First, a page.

The holidays can be a precarious time of year. If you’re anything like many Canadians, you’ve been steeped in cheery messages since November 1st, encouraging coming together with family and friends, and opening your wallet to take advantage of the many deals to be had on the open market. For nearly two full months you’ve been reminded of the stock our culture places on spending both money and time on/with those who are meant to matter most.
But what if your life doesn't mirror that narrative? What if the expectation to buy gifts doesn’t fit with your budget or your values? What if it brings you great distress to spend that highly focused time with your family of origin? For a wide variety of reasons, the holidays can be the hardest time of the year for some.
In this post I’ll share some of the strategies that people who struggle over the holiday season have shared with me. Of course, these strategies are context-bound – responses to particular situations – but I believe they can be easily adapted to fit within other circumstances. My hope is that they can be helpful to others, as they have been helpful to those who first shared them with me.
1. Know When to Set Boundaries
Many people find it upsetting to spend focused time with family members who say and do things that are uncomfortable for others to be around. Whether it’s saying hurtful or otherwise problematic statements, drinking excessively and acting brashly, making passive-aggressive comments, or being judgmental – being around family members who act in these ways can come close to ruining the holiday time.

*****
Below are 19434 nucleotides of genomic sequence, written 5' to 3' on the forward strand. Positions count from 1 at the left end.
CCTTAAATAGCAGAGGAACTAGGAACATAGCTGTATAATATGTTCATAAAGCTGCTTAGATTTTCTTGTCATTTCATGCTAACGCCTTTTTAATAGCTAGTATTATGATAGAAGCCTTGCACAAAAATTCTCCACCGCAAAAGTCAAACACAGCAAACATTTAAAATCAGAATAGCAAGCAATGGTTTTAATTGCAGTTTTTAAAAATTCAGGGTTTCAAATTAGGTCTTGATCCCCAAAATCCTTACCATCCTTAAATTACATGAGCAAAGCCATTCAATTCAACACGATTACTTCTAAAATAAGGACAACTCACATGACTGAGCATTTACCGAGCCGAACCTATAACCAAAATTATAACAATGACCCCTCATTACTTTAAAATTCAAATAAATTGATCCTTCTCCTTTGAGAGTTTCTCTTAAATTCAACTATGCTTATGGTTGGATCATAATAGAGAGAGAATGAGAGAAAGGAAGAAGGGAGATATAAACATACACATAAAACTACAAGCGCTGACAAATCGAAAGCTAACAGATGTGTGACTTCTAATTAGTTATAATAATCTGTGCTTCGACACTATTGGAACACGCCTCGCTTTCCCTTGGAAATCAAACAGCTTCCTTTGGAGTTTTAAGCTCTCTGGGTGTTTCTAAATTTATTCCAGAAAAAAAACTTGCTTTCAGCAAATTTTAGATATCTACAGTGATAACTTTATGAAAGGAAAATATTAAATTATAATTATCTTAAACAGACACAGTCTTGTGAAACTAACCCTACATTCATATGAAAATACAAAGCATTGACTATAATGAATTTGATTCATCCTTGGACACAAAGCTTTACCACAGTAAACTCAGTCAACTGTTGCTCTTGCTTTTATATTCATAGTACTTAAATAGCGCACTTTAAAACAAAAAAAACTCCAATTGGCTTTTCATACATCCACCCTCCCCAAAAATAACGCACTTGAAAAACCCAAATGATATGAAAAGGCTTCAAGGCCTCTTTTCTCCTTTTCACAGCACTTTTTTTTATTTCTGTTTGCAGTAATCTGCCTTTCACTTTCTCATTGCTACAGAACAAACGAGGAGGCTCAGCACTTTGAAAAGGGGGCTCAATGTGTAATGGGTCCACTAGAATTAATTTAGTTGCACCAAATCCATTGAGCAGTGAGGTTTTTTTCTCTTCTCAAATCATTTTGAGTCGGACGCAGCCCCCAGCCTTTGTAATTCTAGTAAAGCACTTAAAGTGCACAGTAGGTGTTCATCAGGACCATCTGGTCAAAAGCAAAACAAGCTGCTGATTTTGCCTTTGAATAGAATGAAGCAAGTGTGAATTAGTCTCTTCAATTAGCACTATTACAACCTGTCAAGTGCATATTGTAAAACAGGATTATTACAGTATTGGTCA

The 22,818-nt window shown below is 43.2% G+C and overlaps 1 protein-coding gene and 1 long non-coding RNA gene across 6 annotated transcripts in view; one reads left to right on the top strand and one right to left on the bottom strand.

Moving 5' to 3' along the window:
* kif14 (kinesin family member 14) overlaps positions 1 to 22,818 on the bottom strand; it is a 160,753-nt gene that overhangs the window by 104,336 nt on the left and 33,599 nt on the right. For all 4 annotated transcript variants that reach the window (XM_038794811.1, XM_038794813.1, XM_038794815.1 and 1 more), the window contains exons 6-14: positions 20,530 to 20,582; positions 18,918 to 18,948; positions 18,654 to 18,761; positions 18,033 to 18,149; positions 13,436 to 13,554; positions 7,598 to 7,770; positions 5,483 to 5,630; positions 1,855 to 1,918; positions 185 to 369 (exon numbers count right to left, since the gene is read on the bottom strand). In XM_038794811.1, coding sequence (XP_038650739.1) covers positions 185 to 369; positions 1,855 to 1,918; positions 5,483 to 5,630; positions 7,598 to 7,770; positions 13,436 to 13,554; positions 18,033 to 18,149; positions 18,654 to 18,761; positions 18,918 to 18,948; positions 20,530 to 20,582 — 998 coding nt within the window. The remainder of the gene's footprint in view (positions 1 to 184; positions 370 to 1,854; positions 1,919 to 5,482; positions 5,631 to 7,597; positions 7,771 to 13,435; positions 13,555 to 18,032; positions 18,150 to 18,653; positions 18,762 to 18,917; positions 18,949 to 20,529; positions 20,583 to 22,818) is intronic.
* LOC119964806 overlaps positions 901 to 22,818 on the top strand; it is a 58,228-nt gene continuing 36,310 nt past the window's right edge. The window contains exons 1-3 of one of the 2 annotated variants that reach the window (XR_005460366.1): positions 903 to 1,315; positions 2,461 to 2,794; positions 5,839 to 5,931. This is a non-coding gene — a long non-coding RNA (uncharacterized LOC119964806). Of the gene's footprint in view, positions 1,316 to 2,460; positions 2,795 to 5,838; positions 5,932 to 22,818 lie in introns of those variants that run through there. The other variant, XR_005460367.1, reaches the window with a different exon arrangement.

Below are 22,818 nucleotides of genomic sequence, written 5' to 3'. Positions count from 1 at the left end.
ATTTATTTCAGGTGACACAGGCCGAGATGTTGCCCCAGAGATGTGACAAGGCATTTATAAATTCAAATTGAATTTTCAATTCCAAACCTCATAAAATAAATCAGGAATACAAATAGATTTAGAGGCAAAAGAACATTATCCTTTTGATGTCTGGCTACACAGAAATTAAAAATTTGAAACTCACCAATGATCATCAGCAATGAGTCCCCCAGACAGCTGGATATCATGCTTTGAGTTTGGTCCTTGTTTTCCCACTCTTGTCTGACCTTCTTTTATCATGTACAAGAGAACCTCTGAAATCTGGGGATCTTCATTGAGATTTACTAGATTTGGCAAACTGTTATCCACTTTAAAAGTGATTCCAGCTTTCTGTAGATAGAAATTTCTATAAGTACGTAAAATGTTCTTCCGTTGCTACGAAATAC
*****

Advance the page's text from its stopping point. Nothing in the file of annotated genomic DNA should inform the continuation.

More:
I’ve spoken with several people who have shared how helpful it can be to set clear limits when people act in these ways. If it feels safe, some will tell family members directly that their behaviour is upsetting for them, hoping that they will use that as a cue to make changes. However, being direct isn’t always the best response – especially if you sense that the other person may act more aggressively or make matters worse. In cases like these, folks have shared how they set boundaries in more subtle ways. This might look like retiring to bed early, spending more time with people who feel safer and more comfortable, or making plans that allow for an exit strategy.
Setting boundaries in assertive ways can help when the other person is likely to be respectful, but more covert strategies may be appropriate when others are likely to respond in problematic ways.
2. Seek Support
When things aren’t right with family over the holidays, many people feel understandably discouraged and alone. This makes sense: for the two months leading up to the end of December, we’re surrounded by images of happy families opening gifts and sharing laughter. If our realities don’t fit with those cultural expectations, it’s conceivable that we might feel alienated. For some, the sense of alienation and isolation is as bad or worse than the initial struggles with family.
For this reason, insiders have shared how seeking good support is especially important at this time of year. The sense of isolation that comes with these circumstances can have a direct relationship to what some call “holiday depression”. The folks who have shared this knowledge with me have explained how supportive relationships with others can make a world of difference by helping us stay mindful of the good things in our lives. This awareness contrasts the strong sense of negativity that can come from histories of difficult family interactions.